Didcot revealed as England's most 'normal' town

Oxfordshire railway town most closely resembled the statistical ‘median’ across the country

May Bulman
Wednesday 29 March 2017 00:14
The government named Didcot a Garden town in 2015, the first existing town to gain this status
The government named Didcot a Garden town in 2015, the first existing town to gain this status

The most “normal” English town has been revealed, as data science research found Didcot in Oxfordshire is the place that most closely mirrors English national demographics and opinion.

The small town, situated 10 miles south of Oxford and known for its railway museums and power stations – one of which collapsed last year – was found to be the median across 11 key metrics, including age distribution, ethnicity, employment type and political engagement.

Using a cutting-edge data science platform that picks out areas of the country to act as representative microcosms of wider society, data science experts concluded that the 'garden town' most closely resembled the statistical “median” across England.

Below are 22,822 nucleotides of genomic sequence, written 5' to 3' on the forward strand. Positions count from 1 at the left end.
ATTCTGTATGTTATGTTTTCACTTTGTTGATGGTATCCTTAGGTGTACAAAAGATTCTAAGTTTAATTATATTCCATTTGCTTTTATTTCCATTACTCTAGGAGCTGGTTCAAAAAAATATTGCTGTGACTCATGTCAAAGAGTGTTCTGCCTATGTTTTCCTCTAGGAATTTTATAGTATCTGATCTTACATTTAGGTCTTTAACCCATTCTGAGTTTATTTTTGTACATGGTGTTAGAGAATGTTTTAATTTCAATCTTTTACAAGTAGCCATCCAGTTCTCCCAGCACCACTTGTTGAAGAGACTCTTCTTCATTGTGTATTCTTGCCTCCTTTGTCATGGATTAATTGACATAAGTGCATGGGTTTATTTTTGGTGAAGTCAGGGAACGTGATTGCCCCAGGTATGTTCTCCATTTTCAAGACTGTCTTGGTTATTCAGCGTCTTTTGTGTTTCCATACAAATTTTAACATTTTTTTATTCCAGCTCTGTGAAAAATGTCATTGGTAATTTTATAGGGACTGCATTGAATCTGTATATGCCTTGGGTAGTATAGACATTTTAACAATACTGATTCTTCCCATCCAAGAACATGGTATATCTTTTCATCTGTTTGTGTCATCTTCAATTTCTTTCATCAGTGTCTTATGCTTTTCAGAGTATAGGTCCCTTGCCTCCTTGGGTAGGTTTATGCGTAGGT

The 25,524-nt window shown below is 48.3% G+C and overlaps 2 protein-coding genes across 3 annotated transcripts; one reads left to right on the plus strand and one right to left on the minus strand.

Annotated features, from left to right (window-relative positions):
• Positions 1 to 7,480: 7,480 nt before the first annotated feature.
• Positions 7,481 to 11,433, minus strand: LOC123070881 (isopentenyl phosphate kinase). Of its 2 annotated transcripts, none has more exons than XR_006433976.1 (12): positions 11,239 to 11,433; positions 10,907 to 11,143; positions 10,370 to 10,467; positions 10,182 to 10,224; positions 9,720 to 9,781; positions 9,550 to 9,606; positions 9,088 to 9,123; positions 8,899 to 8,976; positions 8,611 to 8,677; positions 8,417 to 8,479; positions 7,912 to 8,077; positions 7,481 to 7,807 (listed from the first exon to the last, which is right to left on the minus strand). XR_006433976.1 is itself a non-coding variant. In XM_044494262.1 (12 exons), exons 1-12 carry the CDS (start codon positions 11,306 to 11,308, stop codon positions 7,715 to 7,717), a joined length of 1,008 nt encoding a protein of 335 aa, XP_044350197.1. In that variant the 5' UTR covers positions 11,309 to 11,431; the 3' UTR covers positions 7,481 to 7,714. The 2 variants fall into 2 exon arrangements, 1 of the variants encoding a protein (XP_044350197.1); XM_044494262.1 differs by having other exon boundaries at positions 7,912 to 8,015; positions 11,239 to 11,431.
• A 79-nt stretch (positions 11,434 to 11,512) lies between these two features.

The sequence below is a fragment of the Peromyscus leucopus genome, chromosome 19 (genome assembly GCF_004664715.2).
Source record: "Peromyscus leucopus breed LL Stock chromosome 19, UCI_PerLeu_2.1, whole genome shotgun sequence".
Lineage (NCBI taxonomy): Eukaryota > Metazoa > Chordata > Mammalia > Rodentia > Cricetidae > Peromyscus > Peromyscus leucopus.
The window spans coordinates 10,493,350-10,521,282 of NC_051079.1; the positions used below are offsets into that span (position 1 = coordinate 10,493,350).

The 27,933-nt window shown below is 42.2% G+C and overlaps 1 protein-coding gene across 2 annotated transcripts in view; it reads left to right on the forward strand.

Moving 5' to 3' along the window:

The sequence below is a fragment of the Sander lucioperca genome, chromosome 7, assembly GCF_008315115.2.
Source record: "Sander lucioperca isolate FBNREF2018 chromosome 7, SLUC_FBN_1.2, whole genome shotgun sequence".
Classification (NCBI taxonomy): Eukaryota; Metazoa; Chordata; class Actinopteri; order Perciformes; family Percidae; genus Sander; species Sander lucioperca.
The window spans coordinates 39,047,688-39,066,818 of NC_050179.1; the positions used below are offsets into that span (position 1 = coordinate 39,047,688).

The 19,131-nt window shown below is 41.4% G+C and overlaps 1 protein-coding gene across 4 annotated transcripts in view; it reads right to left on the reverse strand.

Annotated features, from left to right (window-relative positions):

The study, carried out by ASI Data Science, was inspired by the 1940s film Magic Town, which tells the story of a man who stumbles upon a small town which he believes is perfectly representative of the nation’s views and uses it to conduct consumer research.

Researchers involved in the study hope the new method, possible only through the data science platform SherlockML, will allow people to escape their bubble and gain visceral experience of how other people live, as well as helping government, organisations, and businesses make more informed decisions.

Marc Warner, Chief Executive of ASI Data Science commented: “Most people live in a bubble whereby their experiences in life are heavily influenced by the area they live in and the people they interact with.

“Our study allows researchers and decision makers to better understand a ‘normal’ life experience and apply these methods at a more local level.

“This could have huge benefits, enabling decision makers to have a far better understanding of the challenges in their local area and the average experience of the people that live there, making them better placed to make informed decisions.”

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